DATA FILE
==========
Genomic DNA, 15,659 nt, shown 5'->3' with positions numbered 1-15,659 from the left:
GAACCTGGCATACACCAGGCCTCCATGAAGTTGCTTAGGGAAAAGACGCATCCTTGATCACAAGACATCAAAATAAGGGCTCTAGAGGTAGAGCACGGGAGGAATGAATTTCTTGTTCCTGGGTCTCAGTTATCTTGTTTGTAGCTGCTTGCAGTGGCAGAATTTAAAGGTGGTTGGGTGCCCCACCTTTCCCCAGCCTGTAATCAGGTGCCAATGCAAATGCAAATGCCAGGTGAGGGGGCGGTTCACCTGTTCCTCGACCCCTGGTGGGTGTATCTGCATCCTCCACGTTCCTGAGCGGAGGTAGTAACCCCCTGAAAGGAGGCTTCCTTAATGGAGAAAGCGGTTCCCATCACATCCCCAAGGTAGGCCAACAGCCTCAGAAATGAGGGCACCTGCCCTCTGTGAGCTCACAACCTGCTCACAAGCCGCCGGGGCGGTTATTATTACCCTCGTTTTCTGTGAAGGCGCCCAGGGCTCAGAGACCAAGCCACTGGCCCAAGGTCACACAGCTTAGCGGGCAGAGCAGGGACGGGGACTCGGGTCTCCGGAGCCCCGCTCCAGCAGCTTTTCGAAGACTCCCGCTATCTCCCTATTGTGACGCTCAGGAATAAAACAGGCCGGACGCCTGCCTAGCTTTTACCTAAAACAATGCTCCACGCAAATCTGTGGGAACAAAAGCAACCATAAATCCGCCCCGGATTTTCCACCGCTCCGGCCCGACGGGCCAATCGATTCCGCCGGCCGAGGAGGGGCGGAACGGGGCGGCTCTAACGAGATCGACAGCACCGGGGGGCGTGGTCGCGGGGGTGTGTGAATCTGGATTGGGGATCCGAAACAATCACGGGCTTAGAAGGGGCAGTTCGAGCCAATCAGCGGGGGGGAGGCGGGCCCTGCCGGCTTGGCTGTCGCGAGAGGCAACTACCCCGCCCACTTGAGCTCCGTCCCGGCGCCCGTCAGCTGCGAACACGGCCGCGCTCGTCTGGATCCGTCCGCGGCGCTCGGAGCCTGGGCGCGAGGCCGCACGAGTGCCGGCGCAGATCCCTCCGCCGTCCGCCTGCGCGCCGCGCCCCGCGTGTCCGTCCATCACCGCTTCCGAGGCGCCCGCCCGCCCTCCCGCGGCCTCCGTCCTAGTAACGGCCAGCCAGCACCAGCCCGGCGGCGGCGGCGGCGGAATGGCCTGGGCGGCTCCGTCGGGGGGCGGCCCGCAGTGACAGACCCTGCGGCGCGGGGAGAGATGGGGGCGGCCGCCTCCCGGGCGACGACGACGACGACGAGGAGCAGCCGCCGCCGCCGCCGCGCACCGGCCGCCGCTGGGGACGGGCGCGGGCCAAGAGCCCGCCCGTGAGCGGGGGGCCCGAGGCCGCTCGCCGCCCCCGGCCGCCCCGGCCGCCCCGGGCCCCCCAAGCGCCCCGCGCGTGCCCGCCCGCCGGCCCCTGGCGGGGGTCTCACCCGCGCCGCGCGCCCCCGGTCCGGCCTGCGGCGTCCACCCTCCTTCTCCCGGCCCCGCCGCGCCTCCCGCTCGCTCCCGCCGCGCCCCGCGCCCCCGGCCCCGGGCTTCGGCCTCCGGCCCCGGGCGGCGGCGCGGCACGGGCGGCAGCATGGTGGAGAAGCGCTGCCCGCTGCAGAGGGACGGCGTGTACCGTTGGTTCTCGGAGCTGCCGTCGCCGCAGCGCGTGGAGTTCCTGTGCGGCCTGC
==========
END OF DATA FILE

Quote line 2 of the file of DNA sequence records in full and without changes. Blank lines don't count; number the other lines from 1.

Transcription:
GAACCTGGCATACACCAGGCCTCCATGAAGTTGCTTAGGGAAAAGACGCATCCTTGATCACAAGACATCAAAATAAGGGCTCTAGAGGTAGAGCACGGGAGGAATGAATTTCTTGTTCCTGGGTCTCAGTTATCTTGTTTGTAGCTGCTTGCAGTGGCAGAATTTAAAGGTGGTTGGGTGCCCCACCTTTCCCCAGCCTGTAATCAGGTGCCAATGCAAATGCAAATGCCAGGTGAGGGGGCGGTTCACCTGTTCCTCGACCCCTGGTGGGTGTATCTGCATCCTCCACGTTCCTGAGCGGAGGTAGTAACCCCCTGAAAGGAGGCTTCCTTAATGGAGAAAGCGGTTCCCATCACATCCCCAAGGTAGGCCAACAGCCTCAGAAATGAGGGCACCTGCCCTCTGTGAGCTCACAACCTGCTCACAAGCCGCCGGGGCGGTTATTATTACCCTCGTTTTCTGTGAAGGCGCCCAGGGCTCAGAGACCAAGCCACTGGCCCAAGGTCACACAGCTTAGCGGGCAGAGCAGGGACGGGGACTCGGGTCTCCGGAGCCCCGCTCCAGCAGCTTTTCGAAGACTCCCGCTATCTCCCTATTGTGACGCTCAGGAATAAAACAGGCCGGACGCCTGCCTAGCTTTTACCTAAAACAATGCTCCACGCAAATCTGTGGGAACAAAAGCAACCATAAATCCGCCCCGGATTTTCCACCGCTCCGGCCCGACGGGCCAATCGATTCCGCCGGCCGAGGAGGGGCGGAACGGGGCGGCTCTAACGAGATCGACAGCACCGGGGGGCGTGGTCGCGGGGGTGTGTGAATCTGGATTGGGGATCCGAAACAATCACGGGCTTAGAAGGGGCAGTTCGAGCCAATCAGCGGGGGGGAGGCGGGCCCTGCCGGCTTGGCTGTCGCGAGAGGCAACTACCCCGCCCACTTGAGCTCCGTCCCGGCGCCCGTCAGCTGCGAACACGGCCGCGCTCGTCTGGATCCGTCCGCGGCGCTCGGAGCCTGGGCGCGAGGCCGCACGAGTGCCGGCGCAGATCCCTCCGCCGTCCGCCTGCGCGCCGCGCCCCGCGTGTCCGTCCATCACCGCTTCCGAGGCGCCCGCCCGCCCTCCCGCGGCCTCCGTCCTAGTAACGGCCAGCCAGCACCAGCCCGGCGGCGGCGGCGGCGGAATGGCCTGGGCGGCTCCGTCGGGGGGCGGCCCGCAGTGACAGACCCTGCGGCGCGGGGAGAGATGGGGGCGGCCGCCTCCCGGGCGACGACGACGACGACGAGGAGCAGCCGCCGCCGCCGCCGCGCACCGGCCGCCGCTGGGGACGGGCGCGGGCCAAGAGCCCGCCCGTGAGCGGGGGGCCCGAGGCCGCTCGCCGCCCCCGGCCGCCCCGGCCGCCCCGGGCCCCCCAAGCGCCCCGCGCGTGCCCGCCCGCCGGCCCCTGGCGGGGGTCTCACCCGCGCCGCGCGCCCCCGGTCCGGCCTGCGGCGTCCACCCTCCTTCTCCCGGCCCCGCCGCGCCTCCCGCTCGCTCCCGCCGCGCCCCGCGCCCCCGGCCCCGGGCTTCGGCCTCCGGCCCCGGGCGGCGGCGCGGCACGGGCGGCAGCATGGTGGAGAAGCGCTGCCCGCTGCAGAGGGACGGCGTGTACCGTTGGTTCTCGGAGCTGCCGTCGCCGCAGCGCGTGGAGTTCCTGTGCGGCCTGC